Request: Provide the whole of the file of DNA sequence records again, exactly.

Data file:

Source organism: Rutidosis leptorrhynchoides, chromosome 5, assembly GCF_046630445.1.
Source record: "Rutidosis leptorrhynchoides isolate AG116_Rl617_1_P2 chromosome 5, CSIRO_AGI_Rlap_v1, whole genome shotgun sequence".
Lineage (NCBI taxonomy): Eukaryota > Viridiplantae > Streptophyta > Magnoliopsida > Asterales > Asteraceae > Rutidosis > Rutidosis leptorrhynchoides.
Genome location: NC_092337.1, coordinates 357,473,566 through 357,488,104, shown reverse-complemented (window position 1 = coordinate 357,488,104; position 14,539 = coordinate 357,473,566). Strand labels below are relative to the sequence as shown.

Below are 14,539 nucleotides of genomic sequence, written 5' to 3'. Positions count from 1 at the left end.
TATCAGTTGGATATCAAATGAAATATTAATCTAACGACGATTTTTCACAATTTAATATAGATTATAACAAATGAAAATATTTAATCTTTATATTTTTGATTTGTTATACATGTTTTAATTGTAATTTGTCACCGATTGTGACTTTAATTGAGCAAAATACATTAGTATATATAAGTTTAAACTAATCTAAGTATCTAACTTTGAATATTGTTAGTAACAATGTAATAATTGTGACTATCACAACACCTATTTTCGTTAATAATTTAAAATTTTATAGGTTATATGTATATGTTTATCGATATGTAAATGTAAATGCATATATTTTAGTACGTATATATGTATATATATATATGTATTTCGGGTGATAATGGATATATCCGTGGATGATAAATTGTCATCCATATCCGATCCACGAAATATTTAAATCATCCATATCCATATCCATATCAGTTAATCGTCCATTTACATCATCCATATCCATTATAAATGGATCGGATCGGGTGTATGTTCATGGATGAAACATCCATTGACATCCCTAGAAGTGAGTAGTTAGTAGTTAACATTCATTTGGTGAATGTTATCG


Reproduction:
Source organism: Rutidosis leptorrhynchoides, chromosome 5, assembly GCF_046630445.1.
Source record: "Rutidosis leptorrhynchoides isolate AG116_Rl617_1_P2 chromosome 5, CSIRO_AGI_Rlap_v1, whole genome shotgun sequence".
Lineage (NCBI taxonomy): Eukaryota > Viridiplantae > Streptophyta > Magnoliopsida > Asterales > Asteraceae > Rutidosis > Rutidosis leptorrhynchoides.
Genome location: NC_092337.1, coordinates 357,473,566 through 357,488,104, shown reverse-complemented (window position 1 = coordinate 357,488,104; position 14,539 = coordinate 357,473,566). Strand labels below are relative to the sequence as shown.

Below are 14,539 nucleotides of genomic sequence, written 5' to 3'. Positions count from 1 at the left end.
TATCAGTTGGATATCAAATGAAATATTAATCTAACGACGATTTTTCACAATTTAATATAGATTATAACAAATGAAAATATTTAATCTTTATATTTTTGATTTGTTATACATGTTTTAATTGTAATTTGTCACCGATTGTGACTTTAATTGAGCAAAATACATTAGTATATATAAGTTTAAACTAATCTAAGTATCTAACTTTGAATATTGTTAGTAACAATGTAATAATTGTGACTATCACAACACCTATTTTCGTTAATAATTTAAAATTTTATAGGTTATATGTATATGTTTATCGATATGTAAATGTAAATGCATATATTTTAGTACGTATATATGTATATATATATATGTATTTCGGGTGATAATGGATATATCCGTGGATGATAAATTGTCATCCATATCCGATCCACGAAATATTTAAATCATCCATATCCATATCCATATCAGTTAATCGTCCATTTACATCATCCATATCCATTATAAATGGATCGGATCGGGTGTATGTTCATGGATGAAACATCCATTGACATCCCTAGAAGTGAGTAGTTAGTAGTTAACATTCATTTGGTGAATGTTATCG